We’re texting friends now. The kids come back with Mom to spend several weeks in Minnesota in the summer, to visit grandparents now living in Melrose and other relatives. Tate’s playing baseball back in Croatia, as does the slugging Jack. She also remains convinced that Barley Days in Greenwald is a celebration that can’t be missed.

And this is what I’ve come to experience in this millennium: As adolescent occupants of this planet, boys are terrific, but girls are the best.


The only true dealings I had with Kobe Bryant came during the one period of grand excitement in the 31 seasons of the Minnesota Timberwolves: the playoff run of 2004 that ended with a six-game elimination by the Los Angeles Lakers in the Western Conference finals.

The Wolves put up a fight, and might have pushed it to a Game 7 at Target Center if the tremendous Sammy Cassell wasn’t hurt. The Lakers had Kobe and Shaqulle O’Neal, and had brought in noble veterans Gary Payton and Karl Malone as reinforcements, and they were finally healthy at playoff time.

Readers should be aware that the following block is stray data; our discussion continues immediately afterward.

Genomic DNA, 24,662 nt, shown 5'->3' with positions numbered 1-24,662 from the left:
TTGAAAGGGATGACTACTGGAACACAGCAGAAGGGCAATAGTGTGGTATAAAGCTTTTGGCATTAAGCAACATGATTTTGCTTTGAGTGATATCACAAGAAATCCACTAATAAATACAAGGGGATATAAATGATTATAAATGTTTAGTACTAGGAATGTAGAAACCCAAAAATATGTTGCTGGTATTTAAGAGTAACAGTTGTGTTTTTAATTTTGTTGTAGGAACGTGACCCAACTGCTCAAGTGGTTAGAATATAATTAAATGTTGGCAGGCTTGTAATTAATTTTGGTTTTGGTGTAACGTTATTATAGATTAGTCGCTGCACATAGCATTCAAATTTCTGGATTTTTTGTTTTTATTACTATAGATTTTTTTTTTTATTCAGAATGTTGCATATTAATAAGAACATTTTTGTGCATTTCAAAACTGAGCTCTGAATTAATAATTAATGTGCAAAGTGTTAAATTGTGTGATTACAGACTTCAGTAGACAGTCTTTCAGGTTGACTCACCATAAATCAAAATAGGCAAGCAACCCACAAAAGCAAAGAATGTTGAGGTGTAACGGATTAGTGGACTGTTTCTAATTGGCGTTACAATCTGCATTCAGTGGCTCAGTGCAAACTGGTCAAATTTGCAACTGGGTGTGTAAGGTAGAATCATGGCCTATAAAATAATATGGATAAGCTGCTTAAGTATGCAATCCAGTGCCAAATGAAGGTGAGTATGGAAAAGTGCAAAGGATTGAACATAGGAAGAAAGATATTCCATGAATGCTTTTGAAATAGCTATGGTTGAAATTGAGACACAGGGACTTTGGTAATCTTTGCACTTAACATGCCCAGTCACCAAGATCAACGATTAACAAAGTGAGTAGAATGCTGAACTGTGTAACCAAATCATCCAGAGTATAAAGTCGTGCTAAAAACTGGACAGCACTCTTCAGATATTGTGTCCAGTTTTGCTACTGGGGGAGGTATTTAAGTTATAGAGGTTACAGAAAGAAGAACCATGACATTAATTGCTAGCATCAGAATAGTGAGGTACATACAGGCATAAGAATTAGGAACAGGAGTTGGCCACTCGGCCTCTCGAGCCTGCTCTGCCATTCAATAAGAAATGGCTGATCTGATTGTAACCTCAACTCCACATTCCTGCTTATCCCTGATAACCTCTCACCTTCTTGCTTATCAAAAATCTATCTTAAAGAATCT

A sexual assault charge against Bryant from the previous summer in Colorado remained in force. His feuding with O’Neal – the battle to be the team’s focal point – was more public than ever.

Kobe was 25, an all-time great talent, insolent, a leader in egomania in a league filled with contenders. He became a father during all of this, the first of four girls with wife Vanessa.

He escaped the Colorado mess, presumably by writing a huge check to the woman. He played 20 years for the Lakers and remained perhaps the most-popular athlete in the history of Los Angeles sports. On Sunday, he died in a helicopter crash at age 41, along with his 13-year-old daughter Gigi and seven other people, headed for a youth basketball tournament.

All it takes is a look at the eight-second video of Kobe and Gigi, at a Lakers game, him showing her the right cut to make on the court, her with a “Yes, Dad, I know this’’ smile, and you see that whatever Kobe Bryant was in 2004, he was different now.